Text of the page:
How strong is your password? Five ways to evaluate

January 15, 2020

A strong password is what protects you from cyber criminals. Relying on a weak password, by contrast, makes it easy for cyber criminals to gain access to your accounts, steal your identity and even take your money. So the question is: How do you know if your password is going to keep you protected or not? Here’s are five ways to know if you have a strong password.

"passwords and the number 5 in colourful fields"You aren’t using the name of a pet or family member

For many, it’s important to have a password that’s easy to remember. Inevitably, that means people lean on readily available options such as the name of a pet, family member or favourite sports team.

The problem is that this information is relatively easy for someone to find. Just think, for example, of the number of times you’ve posted photos on social media that included a reference to your dog’s name.

That means that, with information so readily available, it’s also going to be easy for a cyber criminal to track it down and use it to guess your password.

Make it more difficult for cyber criminals to guess your password and you’ll be more likely to keep your accounts safe.

You’re using a passphrase instead of a password

For many, developing passwords is as simple as choosing a word to use. And for good reason. One-word passwords are simpler to remember.

The problem is, though, that “simple to remember” equates with “easy to guess” in the world of cyber crime.

The more cyber secure option? Go with a passphrase instead of a password.

A passphrase is a mix of random words that only you would think to combine. Ideally, each passphrase would be at least four words and at least 15 characters long.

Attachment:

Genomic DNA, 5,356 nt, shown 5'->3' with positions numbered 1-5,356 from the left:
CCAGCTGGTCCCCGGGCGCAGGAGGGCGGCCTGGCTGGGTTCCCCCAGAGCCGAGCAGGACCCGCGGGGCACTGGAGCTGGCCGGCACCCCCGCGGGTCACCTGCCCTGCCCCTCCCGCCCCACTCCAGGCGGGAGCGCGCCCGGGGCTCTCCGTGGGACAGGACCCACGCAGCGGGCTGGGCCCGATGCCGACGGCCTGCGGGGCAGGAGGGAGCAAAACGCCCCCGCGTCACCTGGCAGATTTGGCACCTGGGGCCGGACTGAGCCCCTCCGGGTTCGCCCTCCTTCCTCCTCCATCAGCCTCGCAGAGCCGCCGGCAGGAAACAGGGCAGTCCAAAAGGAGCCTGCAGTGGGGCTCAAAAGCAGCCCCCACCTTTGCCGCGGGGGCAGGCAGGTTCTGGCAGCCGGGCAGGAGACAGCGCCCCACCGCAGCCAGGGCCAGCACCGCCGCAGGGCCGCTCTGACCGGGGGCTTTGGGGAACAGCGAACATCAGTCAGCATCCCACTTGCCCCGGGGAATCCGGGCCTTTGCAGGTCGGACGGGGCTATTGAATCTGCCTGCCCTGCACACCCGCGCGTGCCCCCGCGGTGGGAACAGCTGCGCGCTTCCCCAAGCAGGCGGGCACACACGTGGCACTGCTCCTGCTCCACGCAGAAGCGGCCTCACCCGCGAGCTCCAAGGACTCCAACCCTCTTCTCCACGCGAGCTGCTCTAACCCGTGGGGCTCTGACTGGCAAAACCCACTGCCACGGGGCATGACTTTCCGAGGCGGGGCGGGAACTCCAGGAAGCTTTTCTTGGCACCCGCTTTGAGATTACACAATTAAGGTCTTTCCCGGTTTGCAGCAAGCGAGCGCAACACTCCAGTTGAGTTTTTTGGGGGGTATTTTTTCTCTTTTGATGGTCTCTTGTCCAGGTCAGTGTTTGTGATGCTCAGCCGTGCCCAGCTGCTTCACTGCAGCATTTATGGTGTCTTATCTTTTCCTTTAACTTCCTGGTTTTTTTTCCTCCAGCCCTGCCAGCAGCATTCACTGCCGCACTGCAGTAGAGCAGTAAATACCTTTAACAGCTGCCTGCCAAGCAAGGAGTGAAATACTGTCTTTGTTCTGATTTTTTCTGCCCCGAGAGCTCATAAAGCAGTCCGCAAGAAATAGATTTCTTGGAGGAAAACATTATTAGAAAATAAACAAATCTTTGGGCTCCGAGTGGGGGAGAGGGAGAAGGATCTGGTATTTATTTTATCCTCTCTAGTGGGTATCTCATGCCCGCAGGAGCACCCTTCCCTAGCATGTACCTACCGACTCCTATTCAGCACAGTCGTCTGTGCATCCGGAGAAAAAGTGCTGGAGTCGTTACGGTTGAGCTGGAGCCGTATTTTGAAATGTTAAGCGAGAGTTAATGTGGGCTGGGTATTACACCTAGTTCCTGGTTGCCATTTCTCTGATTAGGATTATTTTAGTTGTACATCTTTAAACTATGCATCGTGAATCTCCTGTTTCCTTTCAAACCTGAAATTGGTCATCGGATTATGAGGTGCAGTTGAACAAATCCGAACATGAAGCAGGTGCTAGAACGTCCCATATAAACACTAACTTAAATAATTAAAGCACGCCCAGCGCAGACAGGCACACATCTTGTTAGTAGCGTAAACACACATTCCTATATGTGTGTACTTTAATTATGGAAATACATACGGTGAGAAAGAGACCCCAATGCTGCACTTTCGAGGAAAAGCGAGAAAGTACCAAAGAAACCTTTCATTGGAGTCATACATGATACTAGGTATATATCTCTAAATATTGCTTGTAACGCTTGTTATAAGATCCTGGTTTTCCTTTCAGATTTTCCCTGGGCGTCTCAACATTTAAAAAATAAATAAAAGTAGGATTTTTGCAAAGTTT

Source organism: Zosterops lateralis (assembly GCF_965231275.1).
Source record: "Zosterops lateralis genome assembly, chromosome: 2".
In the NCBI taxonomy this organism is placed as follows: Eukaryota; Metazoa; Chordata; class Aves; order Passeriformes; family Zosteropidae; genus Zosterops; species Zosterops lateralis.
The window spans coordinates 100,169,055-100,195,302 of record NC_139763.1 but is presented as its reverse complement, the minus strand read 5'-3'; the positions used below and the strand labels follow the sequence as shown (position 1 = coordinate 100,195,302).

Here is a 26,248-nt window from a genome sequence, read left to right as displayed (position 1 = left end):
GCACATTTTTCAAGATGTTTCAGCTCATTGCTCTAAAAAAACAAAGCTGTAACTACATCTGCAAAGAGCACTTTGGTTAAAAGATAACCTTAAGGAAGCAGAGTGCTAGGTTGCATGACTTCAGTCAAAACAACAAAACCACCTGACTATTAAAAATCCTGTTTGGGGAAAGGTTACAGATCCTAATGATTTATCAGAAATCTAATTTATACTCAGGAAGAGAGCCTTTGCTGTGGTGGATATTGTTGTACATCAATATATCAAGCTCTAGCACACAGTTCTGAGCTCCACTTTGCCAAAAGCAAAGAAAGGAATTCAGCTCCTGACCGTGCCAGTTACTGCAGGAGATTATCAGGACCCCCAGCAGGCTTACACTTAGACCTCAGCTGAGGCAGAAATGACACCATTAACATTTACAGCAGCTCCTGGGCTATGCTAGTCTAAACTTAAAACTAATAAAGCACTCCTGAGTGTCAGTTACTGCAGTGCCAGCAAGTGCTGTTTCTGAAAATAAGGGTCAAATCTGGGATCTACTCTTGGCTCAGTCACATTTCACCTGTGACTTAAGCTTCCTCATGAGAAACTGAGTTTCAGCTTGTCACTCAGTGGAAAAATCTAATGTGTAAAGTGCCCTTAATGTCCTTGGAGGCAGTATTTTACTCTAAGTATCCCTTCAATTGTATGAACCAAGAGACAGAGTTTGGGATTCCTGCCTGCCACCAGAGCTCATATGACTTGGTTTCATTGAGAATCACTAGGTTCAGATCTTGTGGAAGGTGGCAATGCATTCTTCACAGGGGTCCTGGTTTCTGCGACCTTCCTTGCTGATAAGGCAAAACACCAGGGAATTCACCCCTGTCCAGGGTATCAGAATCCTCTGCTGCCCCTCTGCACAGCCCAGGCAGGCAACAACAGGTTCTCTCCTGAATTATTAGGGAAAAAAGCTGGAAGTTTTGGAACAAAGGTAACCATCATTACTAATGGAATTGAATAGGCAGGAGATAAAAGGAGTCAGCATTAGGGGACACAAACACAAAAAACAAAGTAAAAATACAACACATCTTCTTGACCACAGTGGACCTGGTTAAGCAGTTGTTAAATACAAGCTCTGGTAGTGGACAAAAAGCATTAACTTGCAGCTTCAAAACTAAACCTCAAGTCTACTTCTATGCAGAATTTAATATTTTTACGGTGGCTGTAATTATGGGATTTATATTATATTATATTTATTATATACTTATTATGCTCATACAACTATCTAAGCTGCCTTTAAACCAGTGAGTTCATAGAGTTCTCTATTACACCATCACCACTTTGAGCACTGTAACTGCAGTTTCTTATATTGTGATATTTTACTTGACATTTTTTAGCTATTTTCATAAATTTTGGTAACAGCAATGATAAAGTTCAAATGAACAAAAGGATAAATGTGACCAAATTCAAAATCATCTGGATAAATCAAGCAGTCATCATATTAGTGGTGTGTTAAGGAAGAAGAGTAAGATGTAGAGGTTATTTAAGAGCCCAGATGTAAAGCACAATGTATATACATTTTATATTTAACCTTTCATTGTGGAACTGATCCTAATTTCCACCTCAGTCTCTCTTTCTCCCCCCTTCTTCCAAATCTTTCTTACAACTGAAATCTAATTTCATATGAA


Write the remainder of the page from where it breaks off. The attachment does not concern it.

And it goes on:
One way to do this is to look around and create a passphrase out of the first four words you see. If you were trying to create a passphrase at a coffee shop, for example, you might end up with the following words:

  • Mug
  • Book
  • Laptop
  • Phone

The resulting passphrase is entirely unique to you – it would be next to impossible for anyone else to guess it.

Your password is unique to the account/device you are using

Many people, for the sake of simplicity, choose to use the same password for multiple accounts and devices. The problem is that if a cyber criminal can guess your password on one account or device (or they can get it from another means) then they can then gain access to all your accounts.

That’s why a cyber security best practice is to develop a unique password for every account. It might be harder to remember, but it’s the best way to foil any cyber criminals trying to gain access to your information.

Finding it difficult to remember all the passwords? Then consider using a password manager.

It keeps all your passwords safe in one place so you don’t have to remember all of them.

You’re using one of Get Cyber Safe’s strong password “tricks”

One of the best strategies for developing a strong password is to develop something so unique that only you would know it.

One “trick” we recommend: Think of a memorable sentence that only you would think of. For example: The Best Month For Basketball Is In June. Then capitalize certain characters and add numbers.